Movement behavior, habitat selection, and functional responses to habitat availability among four species of wintering waterfowl in California

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Introduction: Habitat selection analyses provide a window into the perceived value of habitats by animals and how those perceptions compare with other animals, change across time, or change in relation to availability (termed functional responses). Habitat selection analysis and functional responses can be used to develop strategies to avoid habitat limitations, guide habitat management, and set attainable conservation goals. GPS relocations of marked animals are the principal data used in habitat selection analysis. The accuracy and frequency with which tracking devices collect data are increasing and may result in non-stationary point processes that result from latent behaviors previously unidentifiable in sparse data. Methods: We investigated non-stationary step length distributions and integrated a two-mixture model of animal movement with step selection analysis to identify patterns of activity among four species of co-occurring waterfowl that winter in the Central Valley of California, United States. We evaluated relative strength of selection and compared functional responses across a range of habitat types for two goose and two dabbling duck species. Results: Goose species (greater white-fronted goose [Anser albifrons] and lesser snow goose [Anser caerulescens caerulescens]) used habitats similarly and displayed similar functional responses with habitat availability. Northern pintail (Anas acuta) displayed functional responses for habitats that provided primary food resources and sanctuary from hunting that were more similar to geese than to mallard (Anas platyrhynchos), which expressed a more generalist pattern of habitat selection. Discussion: Our results define conditions where food resource competition between geese and ducks could operate, which indicate that some species may be more impacted than others. Specifically, early season food limitation may manifest more strongly in snow geese due to longer movements and stronger functional response with rice availability. Late season limitations may manifest in northern pintail, which remain reliant on rice later but may not be reflected in habitat selection patterns due to a consistent functional response with rice availability. We show that multiple movement processes present in high-resolution data can be used to obtain a variety of information about animal behavior and that subsequent step selection analyses may demonstrate unique functional responses relative to alternate habitat selection methods that warrant additional investigation.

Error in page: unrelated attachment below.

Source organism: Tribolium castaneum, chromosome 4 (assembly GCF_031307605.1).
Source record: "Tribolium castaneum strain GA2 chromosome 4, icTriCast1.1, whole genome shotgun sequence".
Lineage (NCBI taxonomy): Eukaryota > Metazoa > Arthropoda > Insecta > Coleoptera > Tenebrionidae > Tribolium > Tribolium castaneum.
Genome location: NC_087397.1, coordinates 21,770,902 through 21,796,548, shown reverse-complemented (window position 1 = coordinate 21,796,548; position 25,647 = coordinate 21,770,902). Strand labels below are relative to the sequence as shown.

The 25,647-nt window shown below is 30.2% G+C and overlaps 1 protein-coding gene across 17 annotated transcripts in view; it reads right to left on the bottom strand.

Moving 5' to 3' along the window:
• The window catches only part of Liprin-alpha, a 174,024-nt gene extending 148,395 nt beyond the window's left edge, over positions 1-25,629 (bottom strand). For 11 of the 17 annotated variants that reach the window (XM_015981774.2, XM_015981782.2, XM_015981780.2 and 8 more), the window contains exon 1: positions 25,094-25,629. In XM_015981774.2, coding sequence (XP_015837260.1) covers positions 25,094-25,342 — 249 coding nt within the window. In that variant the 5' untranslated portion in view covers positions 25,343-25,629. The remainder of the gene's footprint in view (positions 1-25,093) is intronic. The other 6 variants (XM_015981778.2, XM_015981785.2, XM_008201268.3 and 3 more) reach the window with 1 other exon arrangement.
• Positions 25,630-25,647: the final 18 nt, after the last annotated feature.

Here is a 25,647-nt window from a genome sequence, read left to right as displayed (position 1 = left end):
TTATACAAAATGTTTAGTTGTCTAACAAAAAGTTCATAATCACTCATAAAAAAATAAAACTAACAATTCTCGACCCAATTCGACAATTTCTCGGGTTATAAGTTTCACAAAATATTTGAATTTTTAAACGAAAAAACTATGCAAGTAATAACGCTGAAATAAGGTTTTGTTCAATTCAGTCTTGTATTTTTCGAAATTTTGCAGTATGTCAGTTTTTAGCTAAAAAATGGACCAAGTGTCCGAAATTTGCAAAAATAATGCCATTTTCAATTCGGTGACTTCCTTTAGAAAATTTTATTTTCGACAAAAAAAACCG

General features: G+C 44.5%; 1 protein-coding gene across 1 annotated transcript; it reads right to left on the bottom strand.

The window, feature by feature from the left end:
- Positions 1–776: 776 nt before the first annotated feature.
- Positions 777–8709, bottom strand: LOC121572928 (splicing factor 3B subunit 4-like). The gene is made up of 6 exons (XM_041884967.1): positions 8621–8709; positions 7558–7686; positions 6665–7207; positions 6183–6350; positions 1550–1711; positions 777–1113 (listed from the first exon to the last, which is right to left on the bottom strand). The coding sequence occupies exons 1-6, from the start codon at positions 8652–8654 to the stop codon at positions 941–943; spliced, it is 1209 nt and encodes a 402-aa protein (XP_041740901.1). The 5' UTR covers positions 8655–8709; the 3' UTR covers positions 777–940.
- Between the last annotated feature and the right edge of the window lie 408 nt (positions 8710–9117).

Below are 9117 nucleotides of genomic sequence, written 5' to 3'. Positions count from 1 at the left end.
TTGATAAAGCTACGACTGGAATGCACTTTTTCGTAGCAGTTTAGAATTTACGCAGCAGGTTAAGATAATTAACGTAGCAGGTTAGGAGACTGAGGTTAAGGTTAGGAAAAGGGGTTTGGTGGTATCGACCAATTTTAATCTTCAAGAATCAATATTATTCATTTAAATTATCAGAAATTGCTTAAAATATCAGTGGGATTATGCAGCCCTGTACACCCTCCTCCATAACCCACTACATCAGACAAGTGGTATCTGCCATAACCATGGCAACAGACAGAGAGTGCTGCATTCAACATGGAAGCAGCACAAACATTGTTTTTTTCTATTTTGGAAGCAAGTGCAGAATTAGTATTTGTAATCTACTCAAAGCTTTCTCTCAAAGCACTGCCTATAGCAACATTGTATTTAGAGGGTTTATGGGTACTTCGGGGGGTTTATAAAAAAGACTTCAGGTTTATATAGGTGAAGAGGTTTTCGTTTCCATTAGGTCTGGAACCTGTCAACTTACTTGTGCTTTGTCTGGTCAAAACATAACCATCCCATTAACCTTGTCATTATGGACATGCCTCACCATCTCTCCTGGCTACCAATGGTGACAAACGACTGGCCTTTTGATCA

Overton, C. T., & Casazza, M. L. (2023). Movement behavior, habitat selection, and functional responses to habitat availability among four species of wintering waterfowl in California. Frontiers in Ecology and Evolution, 11.

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